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Federation University, Australia (2015)

The use of on-farm water points and artificial wildlife ponds in providing habitat for fauna in the Wimmera and Southern Mallee, Victoria, Australia

Starks, Jonathan

Titre : The use of on-farm water points and artificial wildlife ponds in providing habitat for fauna in the Wimmera and Southern Mallee, Victoria, Australia

Auteur : Starks, Jonathan

Université de soutenance : Federation University, Australia.

Grade : Master of Arts (MA) 2015

Résumé
Fauna living in arid environments face strong ecological and physiological constraints. Water is the key requirement and vertebrates exhibit a range of adaptations for survival. Some species obtain water from their diet, but those which require water to drink or as habitat must either live in or near permanent water, or move in search of water. This strongly influences the distribution and abundance of vertebrate species in arid environments. In arid agricultural landscapes, the development of artificial water sources for stock has benefited water-dependant native fauna, particularly frogs. Little is known about the effects of removal of artificial water sources in these environments. In North-western Victoria, completion of the Northern Mallee Pipeline and the proposed construction of the Wimmera Mallee Pipeline will ultimately replace over 20,000 farm dams, resulting in the widespread loss of an open water resource currently used by fauna across the Wimmera and southern Mallee. The wildlife values of the different on-farm water points in the Northern Mallee Pipeline region and the remaining Wimmera Mallee Domestic and Stock Channel System were examined. Species richness and abundance of vertebrates were surveyed at farm dams, channels and stock troughs in open paddocks, and at farm dams in Mallee woodlands. Mallee woodlands with no available water were also surveyed. Sites were surveyed once per season to determine which species were utilising the different on-farm water points and Mallee woodlands. Knowledge of their usage by different species allowed the importance of each water point type to be determined and the impact of the closure of the channel system to be assessed. The study recorded 57 vertebrate species in the Northern Mallee Pipeline region, including six reptile, 43 bird, seven mammal and zero frog species. Surveys in the Wimmera Mallee Channel/dam region recorded 74 different species, including three reptile , 57 bird, eight mammal and six frog species. Overall species richness and abundance was highest at sites with a farm dam in a Mallee woodland, and the levels of species richness and abundance were significantly higher than at sites with Mallee woodland and no available water. The differences between the two site types were due mainly to greater abundance of water- dependant species at farm dams in Mallee woodland sites. For water points in open paddocks, species richness and abundance was highest at sites with a farm dam in an open paddock and lowest at sites with a stock trough in an open paddock. The difference between the different open paddock water point types were significant, and like woodland sites, were driven by greater numbers of water-dependant species. The study also examined whether purpose-built artificial wildlife ponds could provide habitat for water-dependant fauna and whether artificial wildlife ponds could potentially maintain fauna populations after de-commissioning of the existing channel system. The results of this study showed that artificial wildlife ponds placed in Mallee woodlands can provide habitat for birds, both in the Northern Mallee Pipeline region and the Wimmera Mallee Channel/dam region. The results also showed that these wildlife ponds can support species assemblages at levels comparable to a farm dam in a Mallee woodland, demonstrating that wildlife ponds can be effective in providing a degree of ’replacement’ habitat for birds on farms. Frogs were not recorded using wildlife ponds situated in Mallee woodlands and this was considered due to the wildlife ponds being placed at least 900 metres from a nearby water source potentially too far for many frog species to disperse in an arid environment. Given these findings, the position of ponds was adjusted for the ponds installed in Black Box woodlands. Wildlife ponds in Black Box woodlands were also successful in providing habitat for birds and functioned as an important source of water for water-dependant birds in summer. Frogs were recorded using the wildlife ponds situated in Black Box woodlands and this was most likely due to their close proximity (<200 metres) to a nearby water source, as well as being located in a wetland-associated vegetation type. The success of the wildlife ponds concept has been demonstrated both in their ability to function as habitat for water-dependant fauna and through widespread community acceptance and support. With the de-commissioning of the channel and dam system removing open water sources from the farming landscape, artificial wildlife ponds installed on farms across the region could provide not just a vital habitat resource supporting water-dependant fauna, but in many areas, the only source of water for wildlife within the Wimmera and southern Mallee regions." -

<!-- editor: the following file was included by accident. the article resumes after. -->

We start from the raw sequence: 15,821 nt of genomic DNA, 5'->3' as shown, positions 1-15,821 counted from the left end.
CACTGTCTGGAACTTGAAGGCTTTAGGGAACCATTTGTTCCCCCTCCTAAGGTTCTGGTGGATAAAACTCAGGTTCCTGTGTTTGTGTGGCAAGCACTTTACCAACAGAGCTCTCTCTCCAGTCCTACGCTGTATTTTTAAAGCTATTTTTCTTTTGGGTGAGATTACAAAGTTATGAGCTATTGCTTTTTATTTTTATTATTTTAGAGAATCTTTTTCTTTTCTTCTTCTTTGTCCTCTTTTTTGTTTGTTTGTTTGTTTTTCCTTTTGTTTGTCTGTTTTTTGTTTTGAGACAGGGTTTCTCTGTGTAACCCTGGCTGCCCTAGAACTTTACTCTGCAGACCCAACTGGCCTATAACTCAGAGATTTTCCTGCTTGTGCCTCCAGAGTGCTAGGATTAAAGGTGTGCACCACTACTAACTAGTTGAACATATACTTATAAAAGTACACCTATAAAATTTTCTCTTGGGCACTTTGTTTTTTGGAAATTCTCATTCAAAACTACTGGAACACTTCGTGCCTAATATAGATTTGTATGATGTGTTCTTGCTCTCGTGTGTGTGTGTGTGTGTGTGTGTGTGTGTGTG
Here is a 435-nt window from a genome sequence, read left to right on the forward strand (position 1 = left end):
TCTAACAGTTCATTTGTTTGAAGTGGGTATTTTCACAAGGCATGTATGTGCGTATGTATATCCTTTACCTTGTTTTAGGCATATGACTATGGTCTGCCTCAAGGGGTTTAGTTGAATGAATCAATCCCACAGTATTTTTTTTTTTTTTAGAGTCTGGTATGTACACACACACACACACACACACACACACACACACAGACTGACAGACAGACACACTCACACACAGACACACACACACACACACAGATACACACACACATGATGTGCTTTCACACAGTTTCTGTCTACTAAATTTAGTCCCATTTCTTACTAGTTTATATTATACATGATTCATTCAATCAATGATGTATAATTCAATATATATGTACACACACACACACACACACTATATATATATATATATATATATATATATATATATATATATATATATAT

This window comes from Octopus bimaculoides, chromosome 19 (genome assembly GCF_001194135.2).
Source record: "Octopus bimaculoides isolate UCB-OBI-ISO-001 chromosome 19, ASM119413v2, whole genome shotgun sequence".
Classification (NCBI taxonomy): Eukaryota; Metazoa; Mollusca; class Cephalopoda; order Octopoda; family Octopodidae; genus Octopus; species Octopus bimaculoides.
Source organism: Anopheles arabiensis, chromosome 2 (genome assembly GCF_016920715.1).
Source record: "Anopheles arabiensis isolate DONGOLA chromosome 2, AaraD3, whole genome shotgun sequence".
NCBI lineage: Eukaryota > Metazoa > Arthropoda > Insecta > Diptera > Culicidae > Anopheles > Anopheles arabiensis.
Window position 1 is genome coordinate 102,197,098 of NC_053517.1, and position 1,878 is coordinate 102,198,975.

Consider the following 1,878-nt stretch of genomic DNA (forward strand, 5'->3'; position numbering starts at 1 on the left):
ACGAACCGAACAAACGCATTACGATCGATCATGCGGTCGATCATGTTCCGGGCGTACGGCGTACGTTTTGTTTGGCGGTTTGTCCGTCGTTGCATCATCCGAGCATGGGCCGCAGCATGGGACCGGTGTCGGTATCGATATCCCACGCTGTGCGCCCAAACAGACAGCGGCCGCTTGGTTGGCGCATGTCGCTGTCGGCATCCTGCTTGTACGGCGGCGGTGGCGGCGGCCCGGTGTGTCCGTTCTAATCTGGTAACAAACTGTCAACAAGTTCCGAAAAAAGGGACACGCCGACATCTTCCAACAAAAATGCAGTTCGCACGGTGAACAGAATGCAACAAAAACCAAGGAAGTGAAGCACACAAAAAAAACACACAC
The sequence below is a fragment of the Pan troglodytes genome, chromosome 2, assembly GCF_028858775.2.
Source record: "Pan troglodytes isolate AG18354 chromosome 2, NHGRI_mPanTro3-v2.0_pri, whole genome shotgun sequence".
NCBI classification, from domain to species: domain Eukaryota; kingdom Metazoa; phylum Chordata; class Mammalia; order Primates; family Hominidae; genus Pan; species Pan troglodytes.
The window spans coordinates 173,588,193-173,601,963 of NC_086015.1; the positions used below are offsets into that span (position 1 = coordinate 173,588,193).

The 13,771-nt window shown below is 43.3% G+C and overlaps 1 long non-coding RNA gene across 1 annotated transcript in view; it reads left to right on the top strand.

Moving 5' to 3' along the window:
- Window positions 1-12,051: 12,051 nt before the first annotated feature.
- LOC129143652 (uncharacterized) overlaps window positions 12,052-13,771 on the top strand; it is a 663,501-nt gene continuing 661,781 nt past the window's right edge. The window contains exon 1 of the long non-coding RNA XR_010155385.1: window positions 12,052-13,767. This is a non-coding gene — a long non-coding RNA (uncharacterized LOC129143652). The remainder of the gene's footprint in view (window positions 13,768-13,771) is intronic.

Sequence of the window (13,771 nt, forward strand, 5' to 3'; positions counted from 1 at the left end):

Présentation

Page publiée le 4 août 2017